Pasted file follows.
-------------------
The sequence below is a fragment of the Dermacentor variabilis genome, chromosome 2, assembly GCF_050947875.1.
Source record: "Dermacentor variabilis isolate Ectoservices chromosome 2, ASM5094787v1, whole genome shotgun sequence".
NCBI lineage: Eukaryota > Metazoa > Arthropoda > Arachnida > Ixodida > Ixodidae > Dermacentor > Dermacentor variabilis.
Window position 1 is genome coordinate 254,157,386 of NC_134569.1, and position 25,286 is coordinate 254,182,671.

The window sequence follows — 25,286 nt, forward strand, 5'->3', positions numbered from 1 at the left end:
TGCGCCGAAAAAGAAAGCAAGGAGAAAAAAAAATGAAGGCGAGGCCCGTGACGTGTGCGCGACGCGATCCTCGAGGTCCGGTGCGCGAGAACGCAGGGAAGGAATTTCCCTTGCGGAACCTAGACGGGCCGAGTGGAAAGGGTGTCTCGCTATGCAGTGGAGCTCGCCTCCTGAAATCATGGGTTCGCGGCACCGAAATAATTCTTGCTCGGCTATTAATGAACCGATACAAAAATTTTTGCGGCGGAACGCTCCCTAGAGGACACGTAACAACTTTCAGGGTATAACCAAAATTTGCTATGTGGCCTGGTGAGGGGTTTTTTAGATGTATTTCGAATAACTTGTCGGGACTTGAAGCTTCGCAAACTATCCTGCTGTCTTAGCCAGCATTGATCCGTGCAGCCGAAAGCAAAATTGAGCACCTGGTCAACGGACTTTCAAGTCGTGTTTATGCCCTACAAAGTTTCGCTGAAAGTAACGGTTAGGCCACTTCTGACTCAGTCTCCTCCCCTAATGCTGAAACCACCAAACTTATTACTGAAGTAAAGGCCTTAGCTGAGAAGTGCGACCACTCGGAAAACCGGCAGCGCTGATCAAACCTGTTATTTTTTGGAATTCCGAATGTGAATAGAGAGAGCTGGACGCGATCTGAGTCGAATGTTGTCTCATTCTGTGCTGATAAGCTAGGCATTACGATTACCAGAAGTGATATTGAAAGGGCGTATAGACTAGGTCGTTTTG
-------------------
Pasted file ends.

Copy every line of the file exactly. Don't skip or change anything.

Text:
The sequence below is a fragment of the Dermacentor variabilis genome, chromosome 2, assembly GCF_050947875.1.
Source record: "Dermacentor variabilis isolate Ectoservices chromosome 2, ASM5094787v1, whole genome shotgun sequence".
NCBI lineage: Eukaryota > Metazoa > Arthropoda > Arachnida > Ixodida > Ixodidae > Dermacentor > Dermacentor variabilis.
Window position 1 is genome coordinate 254,157,386 of NC_134569.1, and position 25,286 is coordinate 254,182,671.

The window sequence follows — 25,286 nt, forward strand, 5'->3', positions numbered from 1 at the left end:
TGCGCCGAAAAAGAAAGCAAGGAGAAAAAAAAATGAAGGCGAGGCCCGTGACGTGTGCGCGACGCGATCCTCGAGGTCCGGTGCGCGAGAACGCAGGGAAGGAATTTCCCTTGCGGAACCTAGACGGGCCGAGTGGAAAGGGTGTCTCGCTATGCAGTGGAGCTCGCCTCCTGAAATCATGGGTTCGCGGCACCGAAATAATTCTTGCTCGGCTATTAATGAACCGATACAAAAATTTTTGCGGCGGAACGCTCCCTAGAGGACACGTAACAACTTTCAGGGTATAACCAAAATTTGCTATGTGGCCTGGTGAGGGGTTTTTTAGATGTATTTCGAATAACTTGTCGGGACTTGAAGCTTCGCAAACTATCCTGCTGTCTTAGCCAGCATTGATCCGTGCAGCCGAAAGCAAAATTGAGCACCTGGTCAACGGACTTTCAAGTCGTGTTTATGCCCTACAAAGTTTCGCTGAAAGTAACGGTTAGGCCACTTCTGACTCAGTCTCCTCCCCTAATGCTGAAACCACCAAACTTATTACTGAAGTAAAGGCCTTAGCTGAGAAGTGCGACCACTCGGAAAACCGGCAGCGCTGATCAAACCTGTTATTTTTTGGAATTCCGAATGTGAATAGAGAGAGCTGGACGCGATCTGAGTCGAATGTTGTCTCATTCTGTGCTGATAAGCTAGGCATTACGATTACCAGAAGTGATATTGAAAGGGCGTATAGACTAGGTCGTTTTG